Global Youth Leadership Center, an international non-profit organisation, is all set to embark on its journey from Bangladesh on October 20 with the inauguration of its first programme — the Global Youth Climate Summit. The three-day summit will be held at Ava Center in Khulna, one of Bangladesh’s most climate vulnerable regions, bringing together 650 youths from 70 countries to explore how today’s youth can lead the fight against climate change.
What Has Been Said:
Addressing the media in Dhaka, Ejaj Ahmad, the founder and chief executive officer of Global Youth Leadership Center, said, ‘Climate change is the biggest crisis facing humanity today. To address a complex challenge like climate change, we will all have to work globally and at scale.’
‘Our mission is to expand the youth’s knowledge about climate science, equip them with leadership skills to take individual and collective action, and enable them to launch businesses that contribute to climate mitigation or adaptation,’ he said. To empower the youth to take climate action, he said 10 delegates at the summit will receive a grant of 1,000 US dollars each to implement their climate mitigation or adaptation project.
The organisation’s chairman, Neal Walker, said, ‘Young people not only demand climate change action, they lead the way.’ He said that leadership, innovation, entrepreneurship all offer avenues of success. ‘But we need action at a global level. Our organisation can transform the idealism, ideas and talents of youth all over the world into results,’ he added.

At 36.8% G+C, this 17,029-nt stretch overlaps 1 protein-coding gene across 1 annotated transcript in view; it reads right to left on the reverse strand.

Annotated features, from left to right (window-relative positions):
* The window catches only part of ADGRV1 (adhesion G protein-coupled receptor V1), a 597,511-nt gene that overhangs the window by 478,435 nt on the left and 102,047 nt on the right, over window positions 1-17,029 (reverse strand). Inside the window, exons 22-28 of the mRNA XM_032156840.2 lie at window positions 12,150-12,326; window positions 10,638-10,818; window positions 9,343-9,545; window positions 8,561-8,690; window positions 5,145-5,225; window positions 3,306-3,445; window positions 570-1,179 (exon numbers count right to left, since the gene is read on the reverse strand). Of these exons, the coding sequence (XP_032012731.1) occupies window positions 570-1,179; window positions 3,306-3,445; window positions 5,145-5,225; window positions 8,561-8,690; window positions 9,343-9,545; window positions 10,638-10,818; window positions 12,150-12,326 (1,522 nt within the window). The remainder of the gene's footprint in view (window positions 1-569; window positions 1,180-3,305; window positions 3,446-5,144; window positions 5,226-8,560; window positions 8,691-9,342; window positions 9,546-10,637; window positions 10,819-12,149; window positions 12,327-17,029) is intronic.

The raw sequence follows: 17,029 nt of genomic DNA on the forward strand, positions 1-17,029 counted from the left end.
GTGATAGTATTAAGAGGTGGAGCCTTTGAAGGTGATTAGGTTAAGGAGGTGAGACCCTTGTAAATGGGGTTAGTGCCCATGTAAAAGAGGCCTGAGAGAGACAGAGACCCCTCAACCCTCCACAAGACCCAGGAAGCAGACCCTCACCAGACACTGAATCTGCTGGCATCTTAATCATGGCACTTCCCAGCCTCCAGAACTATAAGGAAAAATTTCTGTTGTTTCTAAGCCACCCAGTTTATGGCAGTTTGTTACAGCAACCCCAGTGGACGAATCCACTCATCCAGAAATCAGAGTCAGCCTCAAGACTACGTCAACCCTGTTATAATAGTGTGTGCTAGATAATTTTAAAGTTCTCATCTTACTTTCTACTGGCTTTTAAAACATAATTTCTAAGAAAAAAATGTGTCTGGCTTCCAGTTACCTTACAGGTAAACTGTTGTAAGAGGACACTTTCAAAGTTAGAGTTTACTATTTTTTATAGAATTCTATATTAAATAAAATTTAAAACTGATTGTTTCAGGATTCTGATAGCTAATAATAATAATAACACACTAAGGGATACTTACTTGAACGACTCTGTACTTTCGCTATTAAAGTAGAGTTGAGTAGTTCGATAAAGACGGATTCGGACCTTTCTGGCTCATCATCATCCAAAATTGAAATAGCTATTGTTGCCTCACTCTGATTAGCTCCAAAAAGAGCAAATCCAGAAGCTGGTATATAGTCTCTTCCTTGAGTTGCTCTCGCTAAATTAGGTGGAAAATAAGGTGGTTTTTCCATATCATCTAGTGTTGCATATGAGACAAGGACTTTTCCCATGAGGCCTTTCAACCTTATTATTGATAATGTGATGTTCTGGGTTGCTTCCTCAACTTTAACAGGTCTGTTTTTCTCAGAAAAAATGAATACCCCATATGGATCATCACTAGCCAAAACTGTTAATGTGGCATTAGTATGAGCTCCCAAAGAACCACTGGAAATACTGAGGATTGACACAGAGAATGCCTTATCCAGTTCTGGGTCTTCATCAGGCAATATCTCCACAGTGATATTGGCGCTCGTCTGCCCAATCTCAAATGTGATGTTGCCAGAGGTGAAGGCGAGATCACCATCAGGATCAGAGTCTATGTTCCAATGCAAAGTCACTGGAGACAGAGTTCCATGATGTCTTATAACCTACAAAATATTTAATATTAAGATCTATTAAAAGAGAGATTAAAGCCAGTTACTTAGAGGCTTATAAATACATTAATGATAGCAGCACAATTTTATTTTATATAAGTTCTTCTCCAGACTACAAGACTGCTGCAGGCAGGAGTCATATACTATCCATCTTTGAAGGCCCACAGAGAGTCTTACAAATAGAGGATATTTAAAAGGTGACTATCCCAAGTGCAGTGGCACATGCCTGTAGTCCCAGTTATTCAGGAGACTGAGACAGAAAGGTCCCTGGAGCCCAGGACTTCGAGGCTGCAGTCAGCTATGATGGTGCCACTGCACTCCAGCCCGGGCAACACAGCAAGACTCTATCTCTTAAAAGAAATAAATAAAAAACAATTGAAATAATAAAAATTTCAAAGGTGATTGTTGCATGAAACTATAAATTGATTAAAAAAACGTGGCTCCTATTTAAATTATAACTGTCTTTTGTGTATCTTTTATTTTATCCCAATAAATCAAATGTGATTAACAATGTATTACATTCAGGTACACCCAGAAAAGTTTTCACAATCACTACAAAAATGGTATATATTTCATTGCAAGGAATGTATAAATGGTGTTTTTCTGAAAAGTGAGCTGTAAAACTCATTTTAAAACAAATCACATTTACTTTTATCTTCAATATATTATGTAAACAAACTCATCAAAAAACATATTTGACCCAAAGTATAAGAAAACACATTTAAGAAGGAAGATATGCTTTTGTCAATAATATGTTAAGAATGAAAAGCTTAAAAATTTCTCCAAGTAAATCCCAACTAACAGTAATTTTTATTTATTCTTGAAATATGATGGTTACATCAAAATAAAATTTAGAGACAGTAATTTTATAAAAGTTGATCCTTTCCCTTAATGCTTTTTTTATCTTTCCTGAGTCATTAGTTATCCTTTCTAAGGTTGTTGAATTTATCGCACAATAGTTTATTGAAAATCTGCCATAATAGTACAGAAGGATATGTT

Climate Change & Bangladesh:
The Global Climate Risk Index (CRI) for 2021, places Bangladesh seventh among ten countries that bore the cumulative impact of climate change between 2000 and 2019. During this time Bangladesh experienced “extreme weather events’’ that cost the country a combined loss of $3.72 billion.
The Country’s Effort:
The irony is that Bangladesh is not responsible for any of this. It accounts for a mere 0.56 percent of global emissions yet the price it pays takes a heavy toll on the people. Sheikh Hasina’s government is doing what it must and can, but that is not enough to avert disaster. In fact she received the UN’s environmental award, the Champions of the Earth –in recognition of Bangladesh’s far-reaching initiatives to address climate change. Bangladesh was the first developing country to draw up a coordinated action plan in 2009 called the Climate Change Strategy and Action Plan. She also set up a Climate Change Trust Fund for $300 million through domestic resources from 2009-2012. Every year six to seven percent of the country’s annual budget is earmarked for climate change adaptation.